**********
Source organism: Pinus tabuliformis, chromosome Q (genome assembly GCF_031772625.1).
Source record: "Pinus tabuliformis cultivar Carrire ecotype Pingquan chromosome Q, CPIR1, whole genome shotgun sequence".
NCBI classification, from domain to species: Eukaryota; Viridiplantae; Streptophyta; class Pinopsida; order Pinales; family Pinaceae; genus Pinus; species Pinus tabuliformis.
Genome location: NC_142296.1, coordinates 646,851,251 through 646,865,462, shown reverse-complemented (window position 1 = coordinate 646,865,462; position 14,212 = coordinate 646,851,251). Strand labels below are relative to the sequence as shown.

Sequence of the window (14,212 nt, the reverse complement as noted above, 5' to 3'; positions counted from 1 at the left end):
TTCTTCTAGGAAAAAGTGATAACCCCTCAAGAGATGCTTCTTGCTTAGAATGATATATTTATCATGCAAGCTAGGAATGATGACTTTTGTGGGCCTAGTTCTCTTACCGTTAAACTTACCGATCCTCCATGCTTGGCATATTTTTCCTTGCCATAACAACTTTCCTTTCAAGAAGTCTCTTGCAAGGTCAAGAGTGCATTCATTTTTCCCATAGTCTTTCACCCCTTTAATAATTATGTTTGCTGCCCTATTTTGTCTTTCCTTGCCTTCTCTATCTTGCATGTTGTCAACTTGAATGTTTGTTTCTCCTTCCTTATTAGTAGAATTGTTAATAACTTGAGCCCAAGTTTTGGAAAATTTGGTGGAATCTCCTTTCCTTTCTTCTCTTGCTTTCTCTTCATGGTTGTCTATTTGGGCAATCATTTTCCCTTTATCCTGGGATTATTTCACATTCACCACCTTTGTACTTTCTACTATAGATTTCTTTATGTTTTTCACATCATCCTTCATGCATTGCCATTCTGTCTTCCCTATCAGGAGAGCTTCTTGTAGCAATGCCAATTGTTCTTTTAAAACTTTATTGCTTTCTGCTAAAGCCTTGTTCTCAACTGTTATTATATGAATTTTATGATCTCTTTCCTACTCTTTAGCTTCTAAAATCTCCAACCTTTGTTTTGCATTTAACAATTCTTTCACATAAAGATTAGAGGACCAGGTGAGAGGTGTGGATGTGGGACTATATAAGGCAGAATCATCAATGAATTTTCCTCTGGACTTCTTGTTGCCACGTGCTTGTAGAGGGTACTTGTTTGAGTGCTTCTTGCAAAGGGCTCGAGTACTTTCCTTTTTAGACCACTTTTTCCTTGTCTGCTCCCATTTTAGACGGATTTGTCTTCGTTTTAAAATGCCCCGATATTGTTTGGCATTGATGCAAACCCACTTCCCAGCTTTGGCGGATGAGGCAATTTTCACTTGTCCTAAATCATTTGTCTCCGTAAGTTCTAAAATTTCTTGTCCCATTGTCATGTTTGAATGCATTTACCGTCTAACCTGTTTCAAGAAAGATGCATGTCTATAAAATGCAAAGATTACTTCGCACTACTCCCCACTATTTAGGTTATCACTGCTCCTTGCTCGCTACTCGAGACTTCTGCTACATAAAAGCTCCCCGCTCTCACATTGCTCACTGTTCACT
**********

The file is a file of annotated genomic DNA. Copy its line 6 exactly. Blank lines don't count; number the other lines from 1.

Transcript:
TTCTTCTAGGAAAAAGTGATAACCCCTCAAGAGATGCTTCTTGCTTAGAATGATATATTTATCATGCAAGCTAGGAATGATGACTTTTGTGGGCCTAGTTCTCTTACCGTTAAACTTACCGATCCTCCATGCTTGGCATATTTTTCCTTGCCATAACAACTTTCCTTTCAAGAAGTCTCTTGCAAGGTCAAGAGTGCATTCATTTTTCCCATAGTCTTTCACCCCTTTAATAATTATGTTTGCTGCCCTATTTTGTCTTTCCTTGCCTTCTCTATCTTGCATGTTGTCAACTTGAATGTTTGTTTCTCCTTCCTTATTAGTAGAATTGTTAATAACTTGAGCCCAAGTTTTGGAAAATTTGGTGGAATCTCCTTTCCTTTCTTCTCTTGCTTTCTCTTCATGGTTGTCTATTTGGGCAATCATTTTCCCTTTATCCTGGGATTATTTCACATTCACCACCTTTGTACTTTCTACTATAGATTTCTTTATGTTTTTCACATCATCCTTCATGCATTGCCATTCTGTCTTCCCTATCAGGAGAGCTTCTTGTAGCAATGCCAATTGTTCTTTTAAAACTTTATTGCTTTCTGCTAAAGCCTTGTTCTCAACTGTTATTATATGAATTTTATGATCTCTTTCCTACTCTTTAGCTTCTAAAATCTCCAACCTTTGTTTTGCATTTAACAATTCTTTCACATAAAGATTAGAGGACCAGGTGAGAGGTGTGGATGTGGGACTATATAAGGCAGAATCATCAATGAATTTTCCTCTGGACTTCTTGTTGCCACGTGCTTGTAGAGGGTACTTGTTTGAGTGCTTCTTGCAAAGGGCTCGAGTACTTTCCTTTTTAGACCACTTTTTCCTTGTCTGCTCCCATTTTAGACGGATTTGTCTTCGTTTTAAAATGCCCCGATATTGTTTGGCATTGATGCAAACCCACTTCCCAGCTTTGGCGGATGAGGCAATTTTCACTTGTCCTAAATCATTTGTCTCCGTAAGTTCTAAAATTTCTTGTCCCATTGTCATGTTTGAATGCATTTACCGTCTAACCTGTTTCAAGAAAGATGCATGTCTATAAAATGCAAAGATTACTTCGCACTACTCCCCACTATTTAGGTTATCACTGCTCCTTGCTCGCTACTCGAGACTTCTGCTACATAAAAGCTCCCCGCTCTCACATTGCTCACTGTTCACT